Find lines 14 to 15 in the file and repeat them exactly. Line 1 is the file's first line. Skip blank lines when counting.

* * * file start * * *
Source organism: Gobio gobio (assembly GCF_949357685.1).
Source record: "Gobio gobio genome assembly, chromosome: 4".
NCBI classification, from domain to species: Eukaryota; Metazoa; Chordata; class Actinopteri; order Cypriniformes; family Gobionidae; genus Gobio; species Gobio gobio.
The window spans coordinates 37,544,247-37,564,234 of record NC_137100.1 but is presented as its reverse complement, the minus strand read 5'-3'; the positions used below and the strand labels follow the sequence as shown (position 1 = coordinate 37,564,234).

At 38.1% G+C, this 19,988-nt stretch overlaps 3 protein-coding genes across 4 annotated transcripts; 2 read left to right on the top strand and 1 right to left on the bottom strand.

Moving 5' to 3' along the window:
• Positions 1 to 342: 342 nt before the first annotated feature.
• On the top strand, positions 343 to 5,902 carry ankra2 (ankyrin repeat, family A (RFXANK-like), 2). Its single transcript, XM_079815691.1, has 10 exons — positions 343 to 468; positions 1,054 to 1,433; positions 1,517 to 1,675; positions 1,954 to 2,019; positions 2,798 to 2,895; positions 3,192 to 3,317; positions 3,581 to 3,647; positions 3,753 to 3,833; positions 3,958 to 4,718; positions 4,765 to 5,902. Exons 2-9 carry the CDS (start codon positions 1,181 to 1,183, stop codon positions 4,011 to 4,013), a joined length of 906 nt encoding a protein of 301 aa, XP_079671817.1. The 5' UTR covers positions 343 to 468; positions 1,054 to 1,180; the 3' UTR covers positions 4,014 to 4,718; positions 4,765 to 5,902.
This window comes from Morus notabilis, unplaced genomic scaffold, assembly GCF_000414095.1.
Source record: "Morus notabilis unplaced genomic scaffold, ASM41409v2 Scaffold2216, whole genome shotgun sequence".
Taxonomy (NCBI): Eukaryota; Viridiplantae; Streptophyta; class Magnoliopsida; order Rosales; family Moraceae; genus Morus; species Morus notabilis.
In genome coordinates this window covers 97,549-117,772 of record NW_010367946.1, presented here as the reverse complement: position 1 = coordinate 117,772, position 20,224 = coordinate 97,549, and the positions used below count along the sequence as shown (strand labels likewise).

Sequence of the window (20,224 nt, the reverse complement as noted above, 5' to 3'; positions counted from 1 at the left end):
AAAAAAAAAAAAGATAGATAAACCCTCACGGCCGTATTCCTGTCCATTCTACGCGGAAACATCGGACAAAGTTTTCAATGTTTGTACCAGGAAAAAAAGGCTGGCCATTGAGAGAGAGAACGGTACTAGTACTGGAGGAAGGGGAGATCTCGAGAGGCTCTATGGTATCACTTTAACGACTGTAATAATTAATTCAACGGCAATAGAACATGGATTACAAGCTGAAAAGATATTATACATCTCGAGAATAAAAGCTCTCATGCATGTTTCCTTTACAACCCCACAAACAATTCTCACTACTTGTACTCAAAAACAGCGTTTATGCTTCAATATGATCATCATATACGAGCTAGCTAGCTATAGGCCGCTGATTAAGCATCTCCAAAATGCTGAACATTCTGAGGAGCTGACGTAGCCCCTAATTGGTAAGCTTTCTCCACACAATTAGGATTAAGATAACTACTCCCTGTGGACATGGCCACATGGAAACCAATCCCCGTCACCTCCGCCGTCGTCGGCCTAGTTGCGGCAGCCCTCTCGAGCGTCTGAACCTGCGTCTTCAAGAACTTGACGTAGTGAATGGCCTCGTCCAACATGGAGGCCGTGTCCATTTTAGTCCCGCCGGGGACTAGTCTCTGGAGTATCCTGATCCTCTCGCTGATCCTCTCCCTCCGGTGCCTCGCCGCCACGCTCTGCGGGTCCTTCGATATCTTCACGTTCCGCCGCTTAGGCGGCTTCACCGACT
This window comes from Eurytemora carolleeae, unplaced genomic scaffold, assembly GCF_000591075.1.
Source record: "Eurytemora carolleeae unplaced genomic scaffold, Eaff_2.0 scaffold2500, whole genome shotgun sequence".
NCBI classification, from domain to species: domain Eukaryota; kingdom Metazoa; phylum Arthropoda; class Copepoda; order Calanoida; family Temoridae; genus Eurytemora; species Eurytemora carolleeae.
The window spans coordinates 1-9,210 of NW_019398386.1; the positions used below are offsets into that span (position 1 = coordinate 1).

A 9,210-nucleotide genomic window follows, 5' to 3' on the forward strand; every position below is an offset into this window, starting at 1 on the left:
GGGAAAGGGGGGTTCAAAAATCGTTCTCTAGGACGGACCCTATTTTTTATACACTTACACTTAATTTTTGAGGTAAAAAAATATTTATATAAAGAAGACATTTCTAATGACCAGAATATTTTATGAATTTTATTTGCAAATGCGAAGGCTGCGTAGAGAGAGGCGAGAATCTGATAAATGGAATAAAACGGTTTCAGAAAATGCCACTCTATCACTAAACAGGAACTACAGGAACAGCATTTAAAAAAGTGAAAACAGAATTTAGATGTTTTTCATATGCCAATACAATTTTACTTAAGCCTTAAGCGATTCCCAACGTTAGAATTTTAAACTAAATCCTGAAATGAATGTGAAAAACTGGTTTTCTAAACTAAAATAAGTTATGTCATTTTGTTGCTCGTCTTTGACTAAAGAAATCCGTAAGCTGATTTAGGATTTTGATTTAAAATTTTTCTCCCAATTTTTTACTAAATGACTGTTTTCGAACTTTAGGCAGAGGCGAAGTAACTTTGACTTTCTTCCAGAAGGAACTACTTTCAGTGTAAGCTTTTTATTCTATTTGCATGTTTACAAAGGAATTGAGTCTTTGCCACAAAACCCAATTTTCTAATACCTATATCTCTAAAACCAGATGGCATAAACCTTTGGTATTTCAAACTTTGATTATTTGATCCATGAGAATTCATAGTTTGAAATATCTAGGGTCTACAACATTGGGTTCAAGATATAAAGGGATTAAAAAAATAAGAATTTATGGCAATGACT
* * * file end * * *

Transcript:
AAAAAAAAAAAAGATAGATAAACCCTCACGGCCGTATTCCTGTCCATTCTACGCGGAAACATCGGACAAAGTTTTCAATGTTTGTACCAGGAAAAAAAGGCTGGCCATTGAGAGAGAGAACGGTACTAGTACTGGAGGAAGGGGAGATCTCGAGAGGCTCTATGGTATCACTTTAACGACTGTAATAATTAATTCAACGGCAATAGAACATGGATTACAAGCTGAAAAGATATTATACATCTCGAGAATAAAAGCTCTCATGCATGTTTCCTTTACAACCCCACAAACAATTCTCACTACTTGTACTCAAAAACAGCGTTTATGCTTCAATATGATCATCATATACGAGCTAGCTAGCTATAGGCCGCTGATTAAGCATCTCCAAAATGCTGAACATTCTGAGGAGCTGACGTAGCCCCTAATTGGTAAGCTTTCTCCACACAATTAGGATTAAGATAACTACTCCCTGTGGACATGGCCACATGGAAACCAATCCCCGTCACCTCCGCCGTCGTCGGCCTAGTTGCGGCAGCCCTCTCGAGCGTCTGAACCTGCGTCTTCAAGAACTTGACGTAGTGAATGGCCTCGTCCAACATGGAGGCCGTGTCCATTTTAGTCCCGCCGGGGACTAGTCTCTGGAGTATCCTGATCCTCTCGCTGATCCTCTCCCTCCGGTGCCTCGCCGCCACGCTCTGCGGGTCCTTCGATATCTTCACGTTCCGCCGCTTAGGCGGCTTCACCGACT
This window comes from Eurytemora carolleeae, unplaced genomic scaffold, assembly GCF_000591075.1.